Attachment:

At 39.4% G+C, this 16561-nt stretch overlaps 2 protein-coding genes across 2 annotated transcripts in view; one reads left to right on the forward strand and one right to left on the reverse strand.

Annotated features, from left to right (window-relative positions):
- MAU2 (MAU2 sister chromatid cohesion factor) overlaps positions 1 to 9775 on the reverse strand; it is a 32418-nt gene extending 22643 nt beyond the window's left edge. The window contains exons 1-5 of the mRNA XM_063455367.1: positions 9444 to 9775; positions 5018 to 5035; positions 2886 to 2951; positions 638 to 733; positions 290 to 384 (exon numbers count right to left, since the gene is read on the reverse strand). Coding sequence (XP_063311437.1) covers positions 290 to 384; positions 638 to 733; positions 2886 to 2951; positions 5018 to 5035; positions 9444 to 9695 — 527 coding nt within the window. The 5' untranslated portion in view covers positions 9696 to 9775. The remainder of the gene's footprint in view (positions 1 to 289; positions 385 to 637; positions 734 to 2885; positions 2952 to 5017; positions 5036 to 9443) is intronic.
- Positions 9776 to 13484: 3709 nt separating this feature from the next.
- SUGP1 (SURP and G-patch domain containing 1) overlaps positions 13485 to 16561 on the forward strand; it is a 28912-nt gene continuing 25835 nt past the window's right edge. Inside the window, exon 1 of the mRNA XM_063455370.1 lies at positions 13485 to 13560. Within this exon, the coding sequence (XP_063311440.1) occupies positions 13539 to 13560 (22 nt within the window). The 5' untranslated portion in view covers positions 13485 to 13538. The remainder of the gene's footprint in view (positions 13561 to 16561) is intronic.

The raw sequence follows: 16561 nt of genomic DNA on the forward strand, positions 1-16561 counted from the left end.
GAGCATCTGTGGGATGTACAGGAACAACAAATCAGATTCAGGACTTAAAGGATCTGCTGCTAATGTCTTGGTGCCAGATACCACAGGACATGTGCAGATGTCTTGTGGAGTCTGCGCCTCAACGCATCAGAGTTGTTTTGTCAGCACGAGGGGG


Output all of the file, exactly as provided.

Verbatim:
At 39.4% G+C, this 16561-nt stretch overlaps 2 protein-coding genes across 2 annotated transcripts in view; one reads left to right on the forward strand and one right to left on the reverse strand.

Annotated features, from left to right (window-relative positions):
- MAU2 (MAU2 sister chromatid cohesion factor) overlaps positions 1 to 9775 on the reverse strand; it is a 32418-nt gene extending 22643 nt beyond the window's left edge. The window contains exons 1-5 of the mRNA XM_063455367.1: positions 9444 to 9775; positions 5018 to 5035; positions 2886 to 2951; positions 638 to 733; positions 290 to 384 (exon numbers count right to left, since the gene is read on the reverse strand). Coding sequence (XP_063311437.1) covers positions 290 to 384; positions 638 to 733; positions 2886 to 2951; positions 5018 to 5035; positions 9444 to 9695 — 527 coding nt within the window. The 5' untranslated portion in view covers positions 9696 to 9775. The remainder of the gene's footprint in view (positions 1 to 289; positions 385 to 637; positions 734 to 2885; positions 2952 to 5017; positions 5036 to 9443) is intronic.
- Positions 9776 to 13484: 3709 nt separating this feature from the next.
- SUGP1 (SURP and G-patch domain containing 1) overlaps positions 13485 to 16561 on the forward strand; it is a 28912-nt gene continuing 25835 nt past the window's right edge. Inside the window, exon 1 of the mRNA XM_063455370.1 lies at positions 13485 to 13560. Within this exon, the coding sequence (XP_063311440.1) occupies positions 13539 to 13560 (22 nt within the window). The 5' untranslated portion in view covers positions 13485 to 13538. The remainder of the gene's footprint in view (positions 13561 to 16561) is intronic.

The raw sequence follows: 16561 nt of genomic DNA on the forward strand, positions 1-16561 counted from the left end.
GAGCATCTGTGGGATGTACAGGAACAACAAATCAGATTCAGGACTTAAAGGATCTGCTGCTAATGTCTTGGTGCCAGATACCACAGGACATGTGCAGATGTCTTGTGGAGTCTGCGCCTCAACGCATCAGAGTTGTTTTGTCAGCACGAGGGGG